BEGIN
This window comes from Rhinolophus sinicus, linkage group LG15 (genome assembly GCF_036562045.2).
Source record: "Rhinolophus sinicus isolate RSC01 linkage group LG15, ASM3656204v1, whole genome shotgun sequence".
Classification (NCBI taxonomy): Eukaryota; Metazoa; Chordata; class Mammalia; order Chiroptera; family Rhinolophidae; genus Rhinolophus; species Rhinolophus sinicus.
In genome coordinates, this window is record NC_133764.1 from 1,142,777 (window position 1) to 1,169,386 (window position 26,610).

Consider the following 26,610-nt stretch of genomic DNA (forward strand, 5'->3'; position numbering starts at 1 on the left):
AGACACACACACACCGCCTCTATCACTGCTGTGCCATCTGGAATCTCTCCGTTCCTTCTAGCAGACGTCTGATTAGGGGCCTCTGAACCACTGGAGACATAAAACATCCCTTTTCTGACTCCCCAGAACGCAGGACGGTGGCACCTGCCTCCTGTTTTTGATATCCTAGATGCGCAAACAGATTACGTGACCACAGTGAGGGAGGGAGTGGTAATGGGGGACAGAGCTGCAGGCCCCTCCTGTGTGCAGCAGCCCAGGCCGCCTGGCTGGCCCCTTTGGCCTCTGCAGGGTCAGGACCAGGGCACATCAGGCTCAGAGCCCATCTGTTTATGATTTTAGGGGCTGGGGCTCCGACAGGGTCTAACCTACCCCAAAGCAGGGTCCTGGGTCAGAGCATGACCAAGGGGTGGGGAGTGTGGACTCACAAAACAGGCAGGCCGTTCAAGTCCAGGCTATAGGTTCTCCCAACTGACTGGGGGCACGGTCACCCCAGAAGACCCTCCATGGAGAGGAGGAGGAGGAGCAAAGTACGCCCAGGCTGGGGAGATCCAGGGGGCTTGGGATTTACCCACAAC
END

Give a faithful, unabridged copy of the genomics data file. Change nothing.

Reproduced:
This window comes from Rhinolophus sinicus, linkage group LG15 (genome assembly GCF_036562045.2).
Source record: "Rhinolophus sinicus isolate RSC01 linkage group LG15, ASM3656204v1, whole genome shotgun sequence".
Classification (NCBI taxonomy): Eukaryota; Metazoa; Chordata; class Mammalia; order Chiroptera; family Rhinolophidae; genus Rhinolophus; species Rhinolophus sinicus.
In genome coordinates, this window is record NC_133764.1 from 1,142,777 (window position 1) to 1,169,386 (window position 26,610).

Consider the following 26,610-nt stretch of genomic DNA (forward strand, 5'->3'; position numbering starts at 1 on the left):
AGACACACACACACCGCCTCTATCACTGCTGTGCCATCTGGAATCTCTCCGTTCCTTCTAGCAGACGTCTGATTAGGGGCCTCTGAACCACTGGAGACATAAAACATCCCTTTTCTGACTCCCCAGAACGCAGGACGGTGGCACCTGCCTCCTGTTTTTGATATCCTAGATGCGCAAACAGATTACGTGACCACAGTGAGGGAGGGAGTGGTAATGGGGGACAGAGCTGCAGGCCCCTCCTGTGTGCAGCAGCCCAGGCCGCCTGGCTGGCCCCTTTGGCCTCTGCAGGGTCAGGACCAGGGCACATCAGGCTCAGAGCCCATCTGTTTATGATTTTAGGGGCTGGGGCTCCGACAGGGTCTAACCTACCCCAAAGCAGGGTCCTGGGTCAGAGCATGACCAAGGGGTGGGGAGTGTGGACTCACAAAACAGGCAGGCCGTTCAAGTCCAGGCTATAGGTTCTCCCAACTGACTGGGGGCACGGTCACCCCAGAAGACCCTCCATGGAGAGGAGGAGGAGGAGCAAAGTACGCCCAGGCTGGGGAGATCCAGGGGGCTTGGGATTTACCCACAAC